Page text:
By Bob Shane
We’ve all seen the TV images of the aftermath of Hurricane Katrina. Thousands of people stranded without so much as a bottle of water to sustain themselves. Not just for hours, but for days. Necessary supplies were simply not getting to where they were needed. It was scenes such as this that frustrated Arizona pilot Ken Moskowitz, creative director for the local Phoenix radio station KTAR.
“When you see people in distress, not getting help in a timely fashion, it makes you want to help,” Moskowitz said.
It was this feeling of frustration that moved him to action. Moskowitz went to his boss, the general manager of the radio station, and said, “I have this idea.” His boss thought it was a great idea and asked, “What can I do to help?” Moskowitz’ plan was to find out what supplies were needed, then locate some volunteer pilots with airplanes to deliver the supplies as close as possible to the needy area. Before long, he was checking the Aircraft Owners and Pilots Association website and enlisting the support of the Arizona Pilots Association. Williams Gateway Airport, in Mesa, Ariz., agreed to help by providing the staging area. Soon, Moskowitz’ project was beginning to take on a life of its own. He was in communication with the triage center at Louisiana State University in Baton Rouge, La., finding out what kind of supplies they needed. He talked to the tower at Baton Rouge Airport (BTR), looking for an assurance.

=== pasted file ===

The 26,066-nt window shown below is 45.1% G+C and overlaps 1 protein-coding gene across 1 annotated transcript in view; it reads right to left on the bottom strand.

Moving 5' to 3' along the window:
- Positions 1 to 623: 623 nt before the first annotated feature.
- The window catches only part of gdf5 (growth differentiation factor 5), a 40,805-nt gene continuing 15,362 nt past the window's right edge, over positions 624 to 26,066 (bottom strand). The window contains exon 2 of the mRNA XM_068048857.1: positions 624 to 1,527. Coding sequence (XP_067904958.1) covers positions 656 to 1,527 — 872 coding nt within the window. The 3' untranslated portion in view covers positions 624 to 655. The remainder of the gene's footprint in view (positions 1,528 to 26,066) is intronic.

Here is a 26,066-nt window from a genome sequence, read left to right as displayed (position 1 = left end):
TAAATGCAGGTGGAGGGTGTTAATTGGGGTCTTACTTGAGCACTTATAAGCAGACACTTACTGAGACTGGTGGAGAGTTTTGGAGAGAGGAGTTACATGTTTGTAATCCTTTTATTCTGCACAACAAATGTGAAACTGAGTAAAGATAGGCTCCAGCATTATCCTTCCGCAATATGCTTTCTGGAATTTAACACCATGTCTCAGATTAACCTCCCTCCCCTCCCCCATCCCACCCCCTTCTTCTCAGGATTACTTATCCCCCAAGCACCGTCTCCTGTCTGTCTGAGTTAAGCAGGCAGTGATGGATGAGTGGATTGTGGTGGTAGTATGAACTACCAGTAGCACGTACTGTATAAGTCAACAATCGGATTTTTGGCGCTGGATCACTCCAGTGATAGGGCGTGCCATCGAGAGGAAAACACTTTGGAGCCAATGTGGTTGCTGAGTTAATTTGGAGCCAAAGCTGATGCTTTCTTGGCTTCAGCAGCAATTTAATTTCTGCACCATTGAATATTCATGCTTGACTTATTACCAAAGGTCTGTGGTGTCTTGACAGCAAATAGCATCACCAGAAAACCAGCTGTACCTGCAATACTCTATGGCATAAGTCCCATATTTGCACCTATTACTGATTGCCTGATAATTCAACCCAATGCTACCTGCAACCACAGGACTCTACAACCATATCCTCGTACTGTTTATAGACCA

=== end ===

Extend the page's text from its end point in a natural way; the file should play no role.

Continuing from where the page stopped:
“I need to know that our aircraft are not going to be turned away,” he said.
The Phoenix Memorial Hospital donated the medical supplies. The radio station paid for the products that were purchased. Then, early on the first Sunday morning following Katrina’s assault on New Orleans, there were four general aviation aircraft parked on the Williams Gateway ramp being loaded with medical supplies and essentials for the care of infants. Tim Barrios was flying his Piper Aztec. He calculated that it would be a six-hour flight to BTR, with a fuel stop in Sonora, Texas. The other volunteers included Bob Jackson, flying his Cessna 310, Mark Robbins in his Beech Baron and Michael Bidwill, vice president and general counsel for the Arizona Cardinals, flying his King Air. In total, 2,000 pounds of supplies were loaded on the four aircraft and soon they were on their way to BTR.
Moskowitz stayed behind to notify the tower that the four aircraft were coming and to coordinate any future efforts. When asked why he got involved, he said, “I just wanted to use my pilot skills to make a difference and help someone.” This was the most expeditious way of getting essential supplies into the hands of those that needed them. No frustration here!